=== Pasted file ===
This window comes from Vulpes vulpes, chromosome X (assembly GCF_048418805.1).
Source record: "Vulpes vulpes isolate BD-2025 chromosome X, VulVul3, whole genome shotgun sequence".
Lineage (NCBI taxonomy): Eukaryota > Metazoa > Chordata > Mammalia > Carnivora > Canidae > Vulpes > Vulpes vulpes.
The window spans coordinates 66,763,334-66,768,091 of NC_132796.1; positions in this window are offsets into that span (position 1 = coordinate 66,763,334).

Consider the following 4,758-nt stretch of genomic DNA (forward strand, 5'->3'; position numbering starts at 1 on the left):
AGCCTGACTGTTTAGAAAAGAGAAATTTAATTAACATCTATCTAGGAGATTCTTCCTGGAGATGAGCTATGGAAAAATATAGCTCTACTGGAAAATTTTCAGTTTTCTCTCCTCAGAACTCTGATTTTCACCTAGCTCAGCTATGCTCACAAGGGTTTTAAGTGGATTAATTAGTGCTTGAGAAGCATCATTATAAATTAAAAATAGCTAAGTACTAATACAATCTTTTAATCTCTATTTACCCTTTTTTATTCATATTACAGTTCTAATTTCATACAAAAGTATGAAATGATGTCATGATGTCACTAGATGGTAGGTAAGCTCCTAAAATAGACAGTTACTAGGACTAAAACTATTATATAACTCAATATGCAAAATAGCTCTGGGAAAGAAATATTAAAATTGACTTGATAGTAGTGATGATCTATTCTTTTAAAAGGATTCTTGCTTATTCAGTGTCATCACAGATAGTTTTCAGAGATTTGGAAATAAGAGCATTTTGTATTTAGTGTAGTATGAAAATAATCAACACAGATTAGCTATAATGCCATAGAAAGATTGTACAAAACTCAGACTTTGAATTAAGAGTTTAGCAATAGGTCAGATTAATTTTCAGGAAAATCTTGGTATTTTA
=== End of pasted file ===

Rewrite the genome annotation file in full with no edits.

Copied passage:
This window comes from Vulpes vulpes, chromosome X (assembly GCF_048418805.1).
Source record: "Vulpes vulpes isolate BD-2025 chromosome X, VulVul3, whole genome shotgun sequence".
Lineage (NCBI taxonomy): Eukaryota > Metazoa > Chordata > Mammalia > Carnivora > Canidae > Vulpes > Vulpes vulpes.
The window spans coordinates 66,763,334-66,768,091 of NC_132796.1; positions in this window are offsets into that span (position 1 = coordinate 66,763,334).

Consider the following 4,758-nt stretch of genomic DNA (forward strand, 5'->3'; position numbering starts at 1 on the left):
AGCCTGACTGTTTAGAAAAGAGAAATTTAATTAACATCTATCTAGGAGATTCTTCCTGGAGATGAGCTATGGAAAAATATAGCTCTACTGGAAAATTTTCAGTTTTCTCTCCTCAGAACTCTGATTTTCACCTAGCTCAGCTATGCTCACAAGGGTTTTAAGTGGATTAATTAGTGCTTGAGAAGCATCATTATAAATTAAAAATAGCTAAGTACTAATACAATCTTTTAATCTCTATTTACCCTTTTTTATTCATATTACAGTTCTAATTTCATACAAAAGTATGAAATGATGTCATGATGTCACTAGATGGTAGGTAAGCTCCTAAAATAGACAGTTACTAGGACTAAAACTATTATATAACTCAATATGCAAAATAGCTCTGGGAAAGAAATATTAAAATTGACTTGATAGTAGTGATGATCTATTCTTTTAAAAGGATTCTTGCTTATTCAGTGTCATCACAGATAGTTTTCAGAGATTTGGAAATAAGAGCATTTTGTATTTAGTGTAGTATGAAAATAATCAACACAGATTAGCTATAATGCCATAGAAAGATTGTACAAAACTCAGACTTTGAATTAAGAGTTTAGCAATAGGTCAGATTAATTTTCAGGAAAATCTTGGTATTTTA